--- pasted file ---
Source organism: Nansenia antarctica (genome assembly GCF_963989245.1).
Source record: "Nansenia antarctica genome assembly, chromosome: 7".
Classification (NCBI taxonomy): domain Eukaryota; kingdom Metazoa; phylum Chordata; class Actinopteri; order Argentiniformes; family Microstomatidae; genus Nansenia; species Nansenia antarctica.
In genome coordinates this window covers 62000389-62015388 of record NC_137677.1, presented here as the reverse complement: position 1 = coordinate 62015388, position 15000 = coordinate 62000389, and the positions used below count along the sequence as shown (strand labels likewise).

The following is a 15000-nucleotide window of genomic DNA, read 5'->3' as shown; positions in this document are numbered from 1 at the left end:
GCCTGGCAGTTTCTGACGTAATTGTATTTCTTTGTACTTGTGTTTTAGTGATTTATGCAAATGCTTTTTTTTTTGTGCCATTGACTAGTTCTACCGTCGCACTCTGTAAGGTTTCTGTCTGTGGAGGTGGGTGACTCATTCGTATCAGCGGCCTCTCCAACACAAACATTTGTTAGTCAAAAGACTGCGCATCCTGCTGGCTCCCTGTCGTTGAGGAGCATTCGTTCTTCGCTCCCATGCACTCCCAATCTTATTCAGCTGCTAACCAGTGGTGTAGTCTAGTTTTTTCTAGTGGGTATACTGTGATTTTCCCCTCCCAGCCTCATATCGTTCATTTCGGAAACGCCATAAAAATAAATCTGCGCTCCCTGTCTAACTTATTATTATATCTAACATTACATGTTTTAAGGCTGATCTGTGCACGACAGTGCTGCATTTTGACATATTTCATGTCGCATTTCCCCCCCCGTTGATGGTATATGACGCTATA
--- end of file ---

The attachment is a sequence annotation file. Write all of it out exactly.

Source organism: Nansenia antarctica (genome assembly GCF_963989245.1).
Source record: "Nansenia antarctica genome assembly, chromosome: 7".
Classification (NCBI taxonomy): domain Eukaryota; kingdom Metazoa; phylum Chordata; class Actinopteri; order Argentiniformes; family Microstomatidae; genus Nansenia; species Nansenia antarctica.
In genome coordinates this window covers 62000389-62015388 of record NC_137677.1, presented here as the reverse complement: position 1 = coordinate 62015388, position 15000 = coordinate 62000389, and the positions used below count along the sequence as shown (strand labels likewise).

The following is a 15000-nucleotide window of genomic DNA, read 5'->3' as shown; positions in this document are numbered from 1 at the left end:
GCCTGGCAGTTTCTGACGTAATTGTATTTCTTTGTACTTGTGTTTTAGTGATTTATGCAAATGCTTTTTTTTTTGTGCCATTGACTAGTTCTACCGTCGCACTCTGTAAGGTTTCTGTCTGTGGAGGTGGGTGACTCATTCGTATCAGCGGCCTCTCCAACACAAACATTTGTTAGTCAAAAGACTGCGCATCCTGCTGGCTCCCTGTCGTTGAGGAGCATTCGTTCTTCGCTCCCATGCACTCCCAATCTTATTCAGCTGCTAACCAGTGGTGTAGTCTAGTTTTTTCTAGTGGGTATACTGTGATTTTCCCCTCCCAGCCTCATATCGTTCATTTCGGAAACGCCATAAAAATAAATCTGCGCTCCCTGTCTAACTTATTATTATATCTAACATTACATGTTTTAAGGCTGATCTGTGCACGACAGTGCTGCATTTTGACATATTTCATGTCGCATTTCCCCCCCCGTTGATGGTATATGACGCTATA